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Pages tagged "Kathleen Smith"


How to survive a 30-year crisis

main.jpgWhen you think of a “young professional” what comes to mind? Is it a recent grad tackling their first job out of college or maybe someone in their mid-to-late twenties just starting to gain traction on their career path? 

Very rarely do people (myself included) think of “young professionals” as someone in their 30s. Why is that? I'm 30 and a proud member of YNPN. I fly my young professional flag high. And yet, the words “young professional” still make me think of someone in their 20s. Do you know why? Because I always imagined that by the time I was 30, I’d have all my stuff together.

I mean, come on, it’s 30. By 30 you have a car, a house, a great job, a significant other, a few kids, a pet, and a magical closet in your house where all your random kitchen gadgets, sweaters, and miscellaneous cords (you know, the ones you never know what to do with) are all nice sorted and labeled. You probably go for a jog every morning. You are freaking Martha Stewart by the time you hit 30. Right? RIGHT!?

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Who will go all the way in our March Madness Book Bracket?

A few words of wisdom can be just what you need to aim for that next career goal, or achieve a personal best. But where can a young professional find excellent advice on demand?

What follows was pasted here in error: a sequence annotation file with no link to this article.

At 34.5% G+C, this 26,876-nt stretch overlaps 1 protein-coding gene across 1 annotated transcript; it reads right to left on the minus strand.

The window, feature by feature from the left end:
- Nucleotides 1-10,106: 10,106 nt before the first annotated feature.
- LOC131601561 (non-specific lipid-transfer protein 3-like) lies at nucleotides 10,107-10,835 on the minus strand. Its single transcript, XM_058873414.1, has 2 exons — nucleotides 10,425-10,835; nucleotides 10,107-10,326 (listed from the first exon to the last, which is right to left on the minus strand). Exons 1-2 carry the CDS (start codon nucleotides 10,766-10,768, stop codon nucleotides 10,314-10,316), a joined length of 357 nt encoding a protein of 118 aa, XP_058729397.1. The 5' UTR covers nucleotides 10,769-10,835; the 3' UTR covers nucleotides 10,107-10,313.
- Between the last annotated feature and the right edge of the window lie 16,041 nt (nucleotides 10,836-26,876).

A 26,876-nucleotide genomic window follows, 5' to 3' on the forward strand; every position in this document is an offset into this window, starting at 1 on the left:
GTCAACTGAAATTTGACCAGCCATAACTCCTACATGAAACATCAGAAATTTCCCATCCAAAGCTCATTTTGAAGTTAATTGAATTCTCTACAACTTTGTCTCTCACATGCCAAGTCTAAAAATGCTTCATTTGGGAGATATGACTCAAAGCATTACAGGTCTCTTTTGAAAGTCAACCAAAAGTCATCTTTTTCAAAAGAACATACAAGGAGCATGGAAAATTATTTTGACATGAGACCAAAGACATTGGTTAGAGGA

Books!

In honor of March Madness, we put together a bracket of the top professional/personal development books as recommended by YNPN board members and members of the YNPN-EPIP Leadership Institute.

We need your help to pick our champion, so take a look at our bracket (and read below for more detail.) Then leave us a comment here with your picks, take it to social media to let others know, and add a comment of which books we left out by mistake! 

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The path less taken

Path in the WildernessWhen I heard we were going to do a session on non-linear career paths as part of the EPIP-YNPN Leadership Institute, I was super excited. I’m a pro at this; I’ve spent the last six-ish years having absolutely no idea where my career was going.

I graduated in 2009 with a double major in International Relations and Arabic and a concentration in Middle Eastern studies, so I had one very clear career option: becoming a spy. (Or, you know, going into international business, working as a translator, becoming a diplomat, etc.)

Unfortunately for me, none of those careers panned out, and it was the height of the recession. There were no jobs for recent college grads, so my career focus had to shift from dreams of shaken martinis to attempts at gaining job experience and building my resume.

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